Where to Stay
If you are visiting Wichita from out of town, we suggest staying at one of these recommended hotels.
Clarion Inn Wichita Airport
- 5500 W Kellogg Dr,
Wichita, KS 67209 get directions
Where to Eat
Downtown Wichita and the nearby Delano District provide many dining options to enhance your opera experience. Concessions are also available at the opera.
Except as noted, Wichita Grand Opera performs in the Century II Performing Arts Center in downtown Wichita.
Century II Performing Arts Center
225 W. Douglas Ave. Wichita, KS 67202
Seating (Including for Disabled Patrons)
To comply with ADA requirements, the following seats are reserved for our handicapped patrons:
On House Right, Seating is available at:
- Row M, Seats 123 & 124 (Best seating – $85 per seat)
- Row S, Seats 124 & 125 (Better seating – $58 per seat)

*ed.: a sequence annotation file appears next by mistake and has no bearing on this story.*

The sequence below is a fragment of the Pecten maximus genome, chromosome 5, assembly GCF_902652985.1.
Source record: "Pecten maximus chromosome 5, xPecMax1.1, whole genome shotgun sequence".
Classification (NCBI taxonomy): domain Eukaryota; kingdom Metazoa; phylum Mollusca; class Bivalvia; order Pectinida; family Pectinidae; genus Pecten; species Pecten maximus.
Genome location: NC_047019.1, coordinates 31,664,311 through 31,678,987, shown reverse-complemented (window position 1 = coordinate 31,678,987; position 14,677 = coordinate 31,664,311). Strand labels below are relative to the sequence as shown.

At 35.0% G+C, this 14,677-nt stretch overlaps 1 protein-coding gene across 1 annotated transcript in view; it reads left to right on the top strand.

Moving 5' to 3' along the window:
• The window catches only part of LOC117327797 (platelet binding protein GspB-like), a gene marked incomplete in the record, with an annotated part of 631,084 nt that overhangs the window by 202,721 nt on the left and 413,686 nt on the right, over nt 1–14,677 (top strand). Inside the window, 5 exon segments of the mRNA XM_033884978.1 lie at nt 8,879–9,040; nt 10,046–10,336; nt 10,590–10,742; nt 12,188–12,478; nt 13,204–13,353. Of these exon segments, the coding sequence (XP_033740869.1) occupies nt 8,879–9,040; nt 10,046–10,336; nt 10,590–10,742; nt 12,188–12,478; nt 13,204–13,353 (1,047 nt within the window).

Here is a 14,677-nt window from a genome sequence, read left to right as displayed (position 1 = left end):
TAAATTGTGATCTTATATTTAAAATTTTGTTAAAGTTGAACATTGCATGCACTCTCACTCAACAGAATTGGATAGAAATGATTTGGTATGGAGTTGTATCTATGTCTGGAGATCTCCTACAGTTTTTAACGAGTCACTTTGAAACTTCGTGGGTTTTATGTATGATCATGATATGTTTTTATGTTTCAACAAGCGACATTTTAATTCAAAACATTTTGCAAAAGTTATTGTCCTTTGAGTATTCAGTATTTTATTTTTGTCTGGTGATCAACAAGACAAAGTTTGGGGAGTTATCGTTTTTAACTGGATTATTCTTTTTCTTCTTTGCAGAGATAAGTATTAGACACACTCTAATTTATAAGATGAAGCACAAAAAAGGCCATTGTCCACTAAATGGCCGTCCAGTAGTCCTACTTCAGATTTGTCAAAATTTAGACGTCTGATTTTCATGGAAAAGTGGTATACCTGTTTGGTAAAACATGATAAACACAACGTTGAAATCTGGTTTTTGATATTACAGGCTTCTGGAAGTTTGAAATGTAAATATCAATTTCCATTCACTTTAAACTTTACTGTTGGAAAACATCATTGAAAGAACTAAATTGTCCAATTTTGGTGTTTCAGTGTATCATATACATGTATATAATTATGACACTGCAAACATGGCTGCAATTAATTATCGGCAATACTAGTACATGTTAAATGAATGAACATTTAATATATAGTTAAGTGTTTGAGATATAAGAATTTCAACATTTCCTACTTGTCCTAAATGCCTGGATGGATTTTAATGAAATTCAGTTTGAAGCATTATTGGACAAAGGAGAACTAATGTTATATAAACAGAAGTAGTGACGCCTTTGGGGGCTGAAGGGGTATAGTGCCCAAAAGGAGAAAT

- Row KK, Seats 101-106 (Better seating $58 per seat) – Promenade Box
- Row LL, Seats 107-112 (Good seating, $37 per seat) – Promenade Box
On House Left, Seating is available at:
- Row M, Seats 22 & 23 (Best Seating – $85 per seat)
- Row S, Seats 24 & 25 (Better seating – $58 per seat)
- Row KK, Seats 1-6 (Better seating – $58 per seat) – Promenade Box
- Row LL, Seats 7-12 (Good seating, $37 per seat) – Promenade Box
Frequently Asked Questions
- Q: Will I be able to understand what is being sung?
A: All Wichita Grand Opera productions incorporate English translations projected above the stage.
- Q: What if I arrive late?
A: Latecomers and those who exit the theater during the performance will not be admitted until the next appropriate applause break.
- Q: Does Wichita Grand Opera offer refunds?
A: Only season ticket subscribers are permitted to exchange or upgrade their tickets.
- Q: What if I lose my ticket?
A: Contact the Box Office at (316) 262-8054. Replacements will be waiting for you at the Century II Box Office.
- Q: If I don’t want my tickets mailed out, what are my options?
A: Tickets can be sent to you via mail or can be picked up at the Century II Box Office. On performance evenings, your tickets may be picked up at the will-call window before the performance.